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U.S. equities fell on Tuesday as traders parsed through disappointing data on the housing market and consumer prices.
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As of 11:40 a.m. ET, the Dow Jones Industrial Average rose 2.7 points, or 0.02%, to 16783, the S&P 500 advanced 0.93 point, or 0.04%, to 1939 and the Nasdaq Composite climbed 12.1 points, or 0.28%, to 4333.
The markets appear to be shrugging off worries about the turmoil in Iraq, along with high oil prices. The Dow and S&P kicked off the week in the green for the ninth time in a row -- a phenomenon not seen since 1993.
The news flow was quiet as traders digested of a duo of important economic reports.
The Commerce Department said new housing starts fell 6.5% in May to an annualized rate of 1 million units, below the 1.03 million units expected. Permits for new-home construction fell 6.4% in the same month, to an annualized rate of 991,000 units, also missing Wall Street expectations for 1.05 million units.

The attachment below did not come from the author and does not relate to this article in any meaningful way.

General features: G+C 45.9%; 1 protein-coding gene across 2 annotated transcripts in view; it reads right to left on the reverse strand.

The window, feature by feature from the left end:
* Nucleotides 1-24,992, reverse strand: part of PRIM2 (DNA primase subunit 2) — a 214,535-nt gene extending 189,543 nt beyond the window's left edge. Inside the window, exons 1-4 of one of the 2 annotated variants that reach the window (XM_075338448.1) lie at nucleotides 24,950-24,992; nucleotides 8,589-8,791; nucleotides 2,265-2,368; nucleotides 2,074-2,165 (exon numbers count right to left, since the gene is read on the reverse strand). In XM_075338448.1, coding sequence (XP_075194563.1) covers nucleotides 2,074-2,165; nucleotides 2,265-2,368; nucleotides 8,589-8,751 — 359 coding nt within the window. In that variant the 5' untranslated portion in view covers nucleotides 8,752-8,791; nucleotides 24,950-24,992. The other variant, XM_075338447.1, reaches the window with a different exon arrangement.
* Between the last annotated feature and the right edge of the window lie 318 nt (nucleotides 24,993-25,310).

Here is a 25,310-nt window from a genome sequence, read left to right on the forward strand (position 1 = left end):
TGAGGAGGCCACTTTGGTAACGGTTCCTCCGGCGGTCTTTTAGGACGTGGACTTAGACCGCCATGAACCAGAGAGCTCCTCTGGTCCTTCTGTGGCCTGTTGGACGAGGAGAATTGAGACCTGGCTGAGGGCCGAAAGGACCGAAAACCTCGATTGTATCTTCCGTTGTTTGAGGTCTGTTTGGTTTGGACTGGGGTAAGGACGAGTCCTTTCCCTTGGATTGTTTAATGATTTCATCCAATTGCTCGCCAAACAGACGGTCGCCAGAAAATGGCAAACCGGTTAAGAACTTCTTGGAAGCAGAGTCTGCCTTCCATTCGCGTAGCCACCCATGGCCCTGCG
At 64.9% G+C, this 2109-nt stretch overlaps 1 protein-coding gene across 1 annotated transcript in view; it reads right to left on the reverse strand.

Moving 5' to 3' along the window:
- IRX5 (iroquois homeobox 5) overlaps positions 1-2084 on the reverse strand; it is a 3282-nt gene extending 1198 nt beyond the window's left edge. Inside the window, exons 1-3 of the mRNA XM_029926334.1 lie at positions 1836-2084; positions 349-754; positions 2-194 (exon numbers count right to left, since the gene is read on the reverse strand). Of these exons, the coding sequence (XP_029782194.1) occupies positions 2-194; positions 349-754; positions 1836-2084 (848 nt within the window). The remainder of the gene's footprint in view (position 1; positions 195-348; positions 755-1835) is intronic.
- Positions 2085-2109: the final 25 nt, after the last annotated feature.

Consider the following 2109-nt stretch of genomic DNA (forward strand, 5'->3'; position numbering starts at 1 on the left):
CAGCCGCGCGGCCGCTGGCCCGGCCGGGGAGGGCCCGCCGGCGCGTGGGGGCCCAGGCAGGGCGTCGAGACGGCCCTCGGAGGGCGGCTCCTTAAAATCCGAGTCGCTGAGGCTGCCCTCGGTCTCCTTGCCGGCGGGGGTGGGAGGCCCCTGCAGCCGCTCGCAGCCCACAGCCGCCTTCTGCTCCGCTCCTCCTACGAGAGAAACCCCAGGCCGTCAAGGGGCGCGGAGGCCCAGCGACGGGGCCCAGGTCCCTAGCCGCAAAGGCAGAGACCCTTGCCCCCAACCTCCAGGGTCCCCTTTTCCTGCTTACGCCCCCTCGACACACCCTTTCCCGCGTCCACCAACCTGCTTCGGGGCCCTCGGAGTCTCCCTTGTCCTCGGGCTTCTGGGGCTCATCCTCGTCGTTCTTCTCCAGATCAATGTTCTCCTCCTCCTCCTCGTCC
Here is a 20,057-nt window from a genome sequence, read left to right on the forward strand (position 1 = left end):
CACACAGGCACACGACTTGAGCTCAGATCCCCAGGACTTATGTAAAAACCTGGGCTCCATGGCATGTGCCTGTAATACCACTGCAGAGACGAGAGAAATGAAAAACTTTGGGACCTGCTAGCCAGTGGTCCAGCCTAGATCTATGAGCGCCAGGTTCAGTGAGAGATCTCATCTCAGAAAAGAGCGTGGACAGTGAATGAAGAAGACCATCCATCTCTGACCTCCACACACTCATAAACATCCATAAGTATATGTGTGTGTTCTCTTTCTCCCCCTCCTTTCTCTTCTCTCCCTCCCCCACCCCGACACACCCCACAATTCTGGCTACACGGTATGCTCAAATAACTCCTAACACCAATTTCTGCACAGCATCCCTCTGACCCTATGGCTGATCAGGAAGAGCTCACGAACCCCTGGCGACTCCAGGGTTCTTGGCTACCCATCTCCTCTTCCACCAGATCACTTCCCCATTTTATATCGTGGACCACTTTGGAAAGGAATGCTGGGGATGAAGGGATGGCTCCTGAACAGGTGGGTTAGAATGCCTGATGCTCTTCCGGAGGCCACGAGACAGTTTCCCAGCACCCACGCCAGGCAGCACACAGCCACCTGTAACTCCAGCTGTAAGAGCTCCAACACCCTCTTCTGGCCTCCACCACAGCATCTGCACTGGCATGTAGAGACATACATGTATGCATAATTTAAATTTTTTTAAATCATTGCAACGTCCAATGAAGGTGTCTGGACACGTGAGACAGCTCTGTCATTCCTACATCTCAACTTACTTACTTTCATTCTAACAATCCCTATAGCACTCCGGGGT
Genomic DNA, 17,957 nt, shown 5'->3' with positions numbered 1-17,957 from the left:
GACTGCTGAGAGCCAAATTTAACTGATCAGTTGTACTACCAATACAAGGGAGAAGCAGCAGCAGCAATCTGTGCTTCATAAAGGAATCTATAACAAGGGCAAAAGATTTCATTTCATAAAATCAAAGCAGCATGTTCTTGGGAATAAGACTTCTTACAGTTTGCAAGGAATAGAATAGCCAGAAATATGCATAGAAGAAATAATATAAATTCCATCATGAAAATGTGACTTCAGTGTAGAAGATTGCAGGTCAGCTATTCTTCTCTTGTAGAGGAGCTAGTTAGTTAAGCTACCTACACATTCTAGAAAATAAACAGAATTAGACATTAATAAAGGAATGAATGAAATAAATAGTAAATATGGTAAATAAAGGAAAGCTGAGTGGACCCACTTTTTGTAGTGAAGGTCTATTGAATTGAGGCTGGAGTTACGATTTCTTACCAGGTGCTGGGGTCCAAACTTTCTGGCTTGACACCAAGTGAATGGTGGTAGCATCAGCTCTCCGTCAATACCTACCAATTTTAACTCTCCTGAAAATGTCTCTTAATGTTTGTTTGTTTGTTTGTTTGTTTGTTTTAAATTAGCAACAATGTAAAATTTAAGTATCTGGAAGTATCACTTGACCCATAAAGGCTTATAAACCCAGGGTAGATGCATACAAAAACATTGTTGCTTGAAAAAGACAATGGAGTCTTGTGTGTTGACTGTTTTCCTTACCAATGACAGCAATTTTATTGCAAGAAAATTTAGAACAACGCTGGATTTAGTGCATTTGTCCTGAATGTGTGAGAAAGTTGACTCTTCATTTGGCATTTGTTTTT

Meanwhile, the Labor Department reports prices for consumer goods rose 0.4% in May from the month prior, the largest increase since February 2013, and more than the 0.2% increase Wall Street expected. Excluding the food and energy components, prices were up 0.3%, also above economists’ expectations of 0.2%, and the largest increase since August 2011.
The Federal Reserve also kicks off its two-day policy-setting meeting on the day. A statement from the central bank along with a press conference led by chair Janet Yellen are set for Tuesday.
Elsewhere, U.S. crude oil futures fell 51 cents, or 0.48%, to $106.40 a barrel. Wholesale New York Harbor gasoline fell 0.06% to $3.071 a gallon. Gold slumped $9.60, or 0.74%, to $1,266 a troy ounce.